Abstract: Geographical indication (GI) identifies a product as originating from a given territory, region or country. This form of product-labelling signifies reputation for quality, safety and authenticity. It is a form of value-based label that can curb honey adulteration through enabling product traceability. This study analyzed honey consumers’ awareness of GI and their willingness to pay for quality attributes of honey in Kenya. A quantitative experimental research design; choice experiment (CE) based on a D-optimal design was used. Primary data was collected through consumer surveys using structured questionnaires. Respondents were drawn from three urban centres: Nairobi, Nakuru and Kitui. In addition, consumers’ awareness and preferences for geographical and quality honey attributes were analyzed using probit and random parameter logit models, respectively. Results reveal that consumers have limited knowledge of GI. Factors that influence GI awareness are consumers’ perceptions, trust, gender, education level and information. Therefore, there is need to increase the spread of GI knowledge and its benefits through consumer education forums. Furthermore, consumers prefer local honey that is organic, with specific origin labels and produced in semi-arid areas. The study therefore recommends stringent labelling of honey with its specific region of origin and organic certification. Consequently, consumers are willing to pay a premium to improve the authenticity of current honey labels: origin and botanical labels for traceability and organic for food safety. Consumers also prefer a joint public-private regulation. There is a niche market for thick honey labelled with its GI, organic, botanical source and certified by both public and private body. This consumer segment would pay up to 430% premium. This study recommends for consumer education across gender and age and implementation of GI labelling for food products trusted by consumers. Stakeholders should be enabled to implement GI labels in Kenya because of high consumer preferences.
    Keywords: Environmental Economics and Policy, Food Consumption/Nutrition/Food Safety
    Date: 2016–11–11
  8. By: Yegoryan, Narine (Humboldt University Berlin); Guhl, Daniel (Humboldt University Berlin); Klapper, Daniel (Humboldt University Berlin)
    Abstract: Traditionally, the choice-based conjoint analysis relies on the assumption of rational decision makers that use all available information. However, several studies suggest that people ignore some information when making choices. In this paper, we build upon recent developments in the choice literature and employ a latent class model that simultaneously allows for attribute non-attendance (ANA) and preference heterogeneity. In addition, we relate visual attention derived from eye tracking to the probability of ANA to test, understand, and validate ANA in a marketing context. In two empirical applications, we find that a) our proposed model fits the data best, b) the majority of respondents indeed ignores some attributes, which has implications for willingness-to-pay estimates, segmentation, and targeting, and c) even though the latent class model identifies ANA well without eye tracking information, our model with visual attention helps to better understand ANA by also accounting for differences in attribute processing patterns.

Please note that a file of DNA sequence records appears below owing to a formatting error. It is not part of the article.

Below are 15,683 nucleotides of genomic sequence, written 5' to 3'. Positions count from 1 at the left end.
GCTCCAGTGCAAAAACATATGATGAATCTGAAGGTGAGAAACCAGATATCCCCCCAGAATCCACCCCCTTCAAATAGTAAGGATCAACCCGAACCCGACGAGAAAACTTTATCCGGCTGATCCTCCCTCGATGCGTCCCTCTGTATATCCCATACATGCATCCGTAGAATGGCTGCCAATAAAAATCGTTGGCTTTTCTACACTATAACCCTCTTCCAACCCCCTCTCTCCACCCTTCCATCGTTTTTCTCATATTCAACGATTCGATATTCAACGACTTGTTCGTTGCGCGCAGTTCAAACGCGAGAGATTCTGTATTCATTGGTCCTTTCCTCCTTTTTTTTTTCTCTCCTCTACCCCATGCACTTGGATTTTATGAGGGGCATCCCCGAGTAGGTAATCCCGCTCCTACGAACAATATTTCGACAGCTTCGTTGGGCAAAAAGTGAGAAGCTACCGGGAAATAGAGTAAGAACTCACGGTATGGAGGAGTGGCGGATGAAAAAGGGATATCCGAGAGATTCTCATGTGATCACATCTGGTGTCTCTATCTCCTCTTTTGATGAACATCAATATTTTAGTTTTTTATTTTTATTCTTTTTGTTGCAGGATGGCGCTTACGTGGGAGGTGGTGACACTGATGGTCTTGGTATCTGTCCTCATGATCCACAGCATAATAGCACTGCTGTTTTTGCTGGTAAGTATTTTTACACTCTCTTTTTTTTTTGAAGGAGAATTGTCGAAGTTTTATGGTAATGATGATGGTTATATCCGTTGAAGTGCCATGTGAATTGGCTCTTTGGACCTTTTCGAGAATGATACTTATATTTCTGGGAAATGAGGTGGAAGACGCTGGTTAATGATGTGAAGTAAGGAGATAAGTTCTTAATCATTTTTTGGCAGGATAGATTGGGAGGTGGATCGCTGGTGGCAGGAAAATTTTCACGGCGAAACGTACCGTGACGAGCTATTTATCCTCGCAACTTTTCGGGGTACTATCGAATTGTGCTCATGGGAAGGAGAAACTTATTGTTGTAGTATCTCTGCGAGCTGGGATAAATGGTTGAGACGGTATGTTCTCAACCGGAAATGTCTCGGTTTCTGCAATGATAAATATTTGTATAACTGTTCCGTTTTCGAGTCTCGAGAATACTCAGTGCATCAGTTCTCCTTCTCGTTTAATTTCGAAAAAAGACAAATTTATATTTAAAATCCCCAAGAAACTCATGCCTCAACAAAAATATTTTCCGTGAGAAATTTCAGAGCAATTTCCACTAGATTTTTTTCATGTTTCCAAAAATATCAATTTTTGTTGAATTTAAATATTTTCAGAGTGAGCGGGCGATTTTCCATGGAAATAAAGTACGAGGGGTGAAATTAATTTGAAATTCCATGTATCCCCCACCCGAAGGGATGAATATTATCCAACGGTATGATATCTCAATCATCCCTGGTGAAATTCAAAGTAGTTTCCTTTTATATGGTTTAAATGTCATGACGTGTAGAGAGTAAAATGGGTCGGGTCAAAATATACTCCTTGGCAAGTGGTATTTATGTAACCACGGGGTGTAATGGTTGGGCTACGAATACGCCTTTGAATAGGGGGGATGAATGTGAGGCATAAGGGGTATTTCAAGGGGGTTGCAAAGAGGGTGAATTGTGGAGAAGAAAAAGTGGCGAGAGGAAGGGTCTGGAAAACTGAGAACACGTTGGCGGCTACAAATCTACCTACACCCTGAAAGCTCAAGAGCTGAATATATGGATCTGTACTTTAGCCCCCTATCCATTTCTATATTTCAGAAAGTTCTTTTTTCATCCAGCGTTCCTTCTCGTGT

Keywords: attribute non-attendance; eye tracking; discrete choice modeling; choice-based conjoint analysis;
    Date: 2018–08–03
  9. By: Mutanyagwa, Ange Pacifique
    Abstract: Improved maize seed varieties are bred with characteristics such as drought and disease tolerance which may not capture farmers’ preference. It is therefore, imperative to consider attributes that are preferred by farmers in developing maize seed varieties. This research was conducted to determine attributes that are most preferred by smallholder maize farmers in Tanzania. Specifically, the study aimed to (i) characterize smallholder farmers’ preferences for improved maize seed varieties depending on their socio-economic characteristics, (ii) assess the heterogeneity of farmers’ preferences for improved maize seed varieties and (iii) determine factors that influence farmers’ choice of the most preferred improved maize seed varieties. Descriptive statistics and binary logistic regression were used for data analysis. The study findings revealed that majority (74.7%) of the households were male-headed and (83%) were married. About 90 percent of the farmers had no access to extension services that is supposed to play an important role in agricultural information dissemination. The most preferred improved maize varieties in all zones were PAN6549, SC 627, SC 713, STAHA, KILIMA and DK 8371due to higher production potential. A Logit model showed that agro-ecological zones, farm size, household size and yield positively influenced the likelihood of farmers’ choice of improved maize seed varieties. Based on these findings, it is recommended that researchers and suppliers of seed should consider the attributes of farmers’ preference in the production of improved maize seeds and put more emphasis on facilitating the delivery of agricultural extension services for more effective uptake of agricultural technologies.
    Keywords: Crop Production/Industries, Research and Development/Tech Change/Emerging Technologies
    Date: 2017

This nep-dcm issue is ©2018 by Edoardo Marcucci. It is provided as is without any express or implied warranty. It may be freely redistributed in whole or in part for any purpose. If distributed in part, please include this notice.